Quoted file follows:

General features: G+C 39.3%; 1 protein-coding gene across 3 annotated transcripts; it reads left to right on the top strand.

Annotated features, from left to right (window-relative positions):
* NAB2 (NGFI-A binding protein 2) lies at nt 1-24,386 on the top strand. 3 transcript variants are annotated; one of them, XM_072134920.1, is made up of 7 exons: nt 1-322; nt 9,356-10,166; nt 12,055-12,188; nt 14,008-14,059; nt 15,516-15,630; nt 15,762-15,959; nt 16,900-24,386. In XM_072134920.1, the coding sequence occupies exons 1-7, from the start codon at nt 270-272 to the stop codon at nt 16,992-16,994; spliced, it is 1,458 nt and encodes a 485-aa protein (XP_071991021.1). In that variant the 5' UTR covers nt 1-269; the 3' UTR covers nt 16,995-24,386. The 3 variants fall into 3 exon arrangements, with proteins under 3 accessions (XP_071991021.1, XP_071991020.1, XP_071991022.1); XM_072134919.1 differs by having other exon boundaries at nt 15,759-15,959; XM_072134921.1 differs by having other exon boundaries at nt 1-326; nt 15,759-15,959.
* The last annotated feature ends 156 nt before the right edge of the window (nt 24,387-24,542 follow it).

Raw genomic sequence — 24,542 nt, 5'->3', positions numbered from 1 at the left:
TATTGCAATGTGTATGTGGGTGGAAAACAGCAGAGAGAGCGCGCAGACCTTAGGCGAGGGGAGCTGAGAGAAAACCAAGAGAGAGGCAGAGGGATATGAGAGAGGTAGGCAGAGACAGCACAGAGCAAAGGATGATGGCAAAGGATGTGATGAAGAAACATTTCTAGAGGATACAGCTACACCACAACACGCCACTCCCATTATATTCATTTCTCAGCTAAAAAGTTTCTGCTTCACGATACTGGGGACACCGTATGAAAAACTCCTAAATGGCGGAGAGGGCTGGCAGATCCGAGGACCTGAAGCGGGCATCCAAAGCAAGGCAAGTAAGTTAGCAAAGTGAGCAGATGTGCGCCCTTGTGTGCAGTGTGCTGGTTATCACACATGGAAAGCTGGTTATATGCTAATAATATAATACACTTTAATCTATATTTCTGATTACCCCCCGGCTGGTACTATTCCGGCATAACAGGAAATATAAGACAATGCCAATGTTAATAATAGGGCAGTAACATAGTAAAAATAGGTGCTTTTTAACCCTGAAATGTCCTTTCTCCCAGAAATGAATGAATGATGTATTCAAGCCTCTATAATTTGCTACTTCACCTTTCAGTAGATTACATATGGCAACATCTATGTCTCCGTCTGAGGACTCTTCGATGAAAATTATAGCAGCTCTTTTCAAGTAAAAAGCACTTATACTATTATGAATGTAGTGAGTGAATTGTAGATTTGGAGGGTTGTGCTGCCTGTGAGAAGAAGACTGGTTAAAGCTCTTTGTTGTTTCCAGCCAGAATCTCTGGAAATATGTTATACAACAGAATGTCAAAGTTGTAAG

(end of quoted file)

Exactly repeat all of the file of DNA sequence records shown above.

General features: G+C 39.3%; 1 protein-coding gene across 3 annotated transcripts; it reads left to right on the top strand.

Annotated features, from left to right (window-relative positions):
* NAB2 (NGFI-A binding protein 2) lies at nt 1-24,386 on the top strand. 3 transcript variants are annotated; one of them, XM_072134920.1, is made up of 7 exons: nt 1-322; nt 9,356-10,166; nt 12,055-12,188; nt 14,008-14,059; nt 15,516-15,630; nt 15,762-15,959; nt 16,900-24,386. In XM_072134920.1, the coding sequence occupies exons 1-7, from the start codon at nt 270-272 to the stop codon at nt 16,992-16,994; spliced, it is 1,458 nt and encodes a 485-aa protein (XP_071991021.1). In that variant the 5' UTR covers nt 1-269; the 3' UTR covers nt 16,995-24,386. The 3 variants fall into 3 exon arrangements, with proteins under 3 accessions (XP_071991021.1, XP_071991020.1, XP_071991022.1); XM_072134919.1 differs by having other exon boundaries at nt 15,759-15,959; XM_072134921.1 differs by having other exon boundaries at nt 1-326; nt 15,759-15,959.
* The last annotated feature ends 156 nt before the right edge of the window (nt 24,387-24,542 follow it).

Raw genomic sequence — 24,542 nt, 5'->3', positions numbered from 1 at the left:
TATTGCAATGTGTATGTGGGTGGAAAACAGCAGAGAGAGCGCGCAGACCTTAGGCGAGGGGAGCTGAGAGAAAACCAAGAGAGAGGCAGAGGGATATGAGAGAGGTAGGCAGAGACAGCACAGAGCAAAGGATGATGGCAAAGGATGTGATGAAGAAACATTTCTAGAGGATACAGCTACACCACAACACGCCACTCCCATTATATTCATTTCTCAGCTAAAAAGTTTCTGCTTCACGATACTGGGGACACCGTATGAAAAACTCCTAAATGGCGGAGAGGGCTGGCAGATCCGAGGACCTGAAGCGGGCATCCAAAGCAAGGCAAGTAAGTTAGCAAAGTGAGCAGATGTGCGCCCTTGTGTGCAGTGTGCTGGTTATCACACATGGAAAGCTGGTTATATGCTAATAATATAATACACTTTAATCTATATTTCTGATTACCCCCCGGCTGGTACTATTCCGGCATAACAGGAAATATAAGACAATGCCAATGTTAATAATAGGGCAGTAACATAGTAAAAATAGGTGCTTTTTAACCCTGAAATGTCCTTTCTCCCAGAAATGAATGAATGATGTATTCAAGCCTCTATAATTTGCTACTTCACCTTTCAGTAGATTACATATGGCAACATCTATGTCTCCGTCTGAGGACTCTTCGATGAAAATTATAGCAGCTCTTTTCAAGTAAAAAGCACTTATACTATTATGAATGTAGTGAGTGAATTGTAGATTTGGAGGGTTGTGCTGCCTGTGAGAAGAAGACTGGTTAAAGCTCTTTGTTGTTTCCAGCCAGAATCTCTGGAAATATGTTATACAACAGAATGTCAAAGTTGTAAG